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Discussion Starter #1
Hi,

I manage the sax department at Howarth of London. We have the first new Yanagisawa Sopranino in solid silver to high F# and I though people would want to know. It really is fantastic and a lot cheaper than the Selmer to high F# in brass.

I know there are a lot of sopranino enthusiasts on here who may be interested and we are happy for people to come and try or just see it.

I don't suppose there will be many made and I like promoting the extreme saxophone cause!

Cheers

Stuart.

http://www.howarth.uk.com/pic.aspx?pic=.%2Fwo%2Fsxyanagisawasn9930.JPG&pid=987497
 

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It looks beautiful and surely will play very nicely, thanks for the heads up! :)
 

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It does look lovely. But it seems to be a tweaked version of the existing model with its old style LH pinky and palm keys.

Rhys
 

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I don't think that they would have gone into a complete redesign but they only added to their already dated design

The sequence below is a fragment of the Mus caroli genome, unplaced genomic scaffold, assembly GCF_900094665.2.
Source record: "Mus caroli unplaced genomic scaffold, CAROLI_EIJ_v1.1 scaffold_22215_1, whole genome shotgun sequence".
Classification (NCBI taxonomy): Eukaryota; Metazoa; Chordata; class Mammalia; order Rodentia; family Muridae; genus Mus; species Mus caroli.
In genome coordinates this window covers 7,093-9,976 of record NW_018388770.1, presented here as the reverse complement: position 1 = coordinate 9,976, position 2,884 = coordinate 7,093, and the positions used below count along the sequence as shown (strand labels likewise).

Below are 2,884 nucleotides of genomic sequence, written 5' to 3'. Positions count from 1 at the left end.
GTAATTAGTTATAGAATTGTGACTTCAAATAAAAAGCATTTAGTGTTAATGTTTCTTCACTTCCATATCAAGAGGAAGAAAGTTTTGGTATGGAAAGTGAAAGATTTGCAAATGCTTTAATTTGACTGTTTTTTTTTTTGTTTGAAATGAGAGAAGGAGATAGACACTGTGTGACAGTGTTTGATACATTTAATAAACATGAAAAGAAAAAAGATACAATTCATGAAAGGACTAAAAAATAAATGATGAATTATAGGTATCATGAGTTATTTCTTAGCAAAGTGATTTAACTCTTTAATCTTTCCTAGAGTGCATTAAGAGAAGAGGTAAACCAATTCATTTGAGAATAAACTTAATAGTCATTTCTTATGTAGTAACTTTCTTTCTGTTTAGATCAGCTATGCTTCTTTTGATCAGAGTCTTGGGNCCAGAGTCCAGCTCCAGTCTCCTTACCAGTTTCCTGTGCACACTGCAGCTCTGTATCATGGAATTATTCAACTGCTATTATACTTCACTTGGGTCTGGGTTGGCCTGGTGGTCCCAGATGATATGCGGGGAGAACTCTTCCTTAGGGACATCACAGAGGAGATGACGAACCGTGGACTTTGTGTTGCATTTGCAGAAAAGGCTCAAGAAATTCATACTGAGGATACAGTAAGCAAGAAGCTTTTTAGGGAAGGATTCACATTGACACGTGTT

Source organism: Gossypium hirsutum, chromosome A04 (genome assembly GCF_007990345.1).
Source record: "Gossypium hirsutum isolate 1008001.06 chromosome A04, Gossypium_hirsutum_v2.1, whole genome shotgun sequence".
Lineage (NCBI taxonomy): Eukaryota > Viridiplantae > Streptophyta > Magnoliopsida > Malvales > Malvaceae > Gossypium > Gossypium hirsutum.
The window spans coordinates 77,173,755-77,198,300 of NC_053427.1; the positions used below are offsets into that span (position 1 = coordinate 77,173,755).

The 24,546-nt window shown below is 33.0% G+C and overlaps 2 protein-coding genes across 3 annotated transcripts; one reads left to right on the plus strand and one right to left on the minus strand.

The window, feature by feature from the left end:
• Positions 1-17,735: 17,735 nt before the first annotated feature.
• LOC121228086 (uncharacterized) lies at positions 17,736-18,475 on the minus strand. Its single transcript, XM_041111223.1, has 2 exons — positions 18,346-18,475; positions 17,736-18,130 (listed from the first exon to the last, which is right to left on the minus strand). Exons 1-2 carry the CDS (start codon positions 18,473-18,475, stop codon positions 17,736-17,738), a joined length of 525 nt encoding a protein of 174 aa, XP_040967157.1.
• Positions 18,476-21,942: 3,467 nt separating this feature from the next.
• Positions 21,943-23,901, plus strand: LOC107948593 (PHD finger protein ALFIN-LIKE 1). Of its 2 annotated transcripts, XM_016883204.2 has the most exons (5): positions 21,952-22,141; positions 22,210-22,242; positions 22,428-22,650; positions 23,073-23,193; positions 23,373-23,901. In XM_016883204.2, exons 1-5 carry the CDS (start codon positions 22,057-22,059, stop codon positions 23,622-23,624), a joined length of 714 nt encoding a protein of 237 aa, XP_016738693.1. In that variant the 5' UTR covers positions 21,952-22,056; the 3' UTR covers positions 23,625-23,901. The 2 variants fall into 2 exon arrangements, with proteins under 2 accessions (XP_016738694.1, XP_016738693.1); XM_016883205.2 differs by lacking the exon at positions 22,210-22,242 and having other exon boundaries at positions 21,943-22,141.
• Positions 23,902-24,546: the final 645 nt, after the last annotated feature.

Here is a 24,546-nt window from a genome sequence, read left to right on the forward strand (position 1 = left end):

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With silver at an all time high, possibly not the best time to be making a horn in silver.
Beautiful looking saxophone.
 

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The cost of the siver would be around $600. If you look at that as $600 extra it's not that much if that's what you want. If it's much more than that , well then you are paying a remimum beyond the cost of the silver. The price was not mentioned other than less than being ripped for a Selmer.
 

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Are you judging that by cost/mass or the cost of rolling silver sheet to the correct specification?
 

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well, even silver plating cost little more than lacquer but a plated horn cost way more than a lacquered. You sell less, need more attention to make it , it can tarnish in storage or shipping........... it ends up costing more
 

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Discussion Starter #10
Hi, @rhysonsax. It does have a system which is more like the older sops. I have seen this on some modern small saxes before where they need to compress the mech to fit the very high notes in (in this case high f and f#). It all works very well. The mech is small and light and the low notes are wonderfully full. I think the roundness and extra power from the solid silver really gives this small sax extra power and body. I'm rubbish at sopranino but I enjoyed play testing tis one!
 

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Discussion Starter #11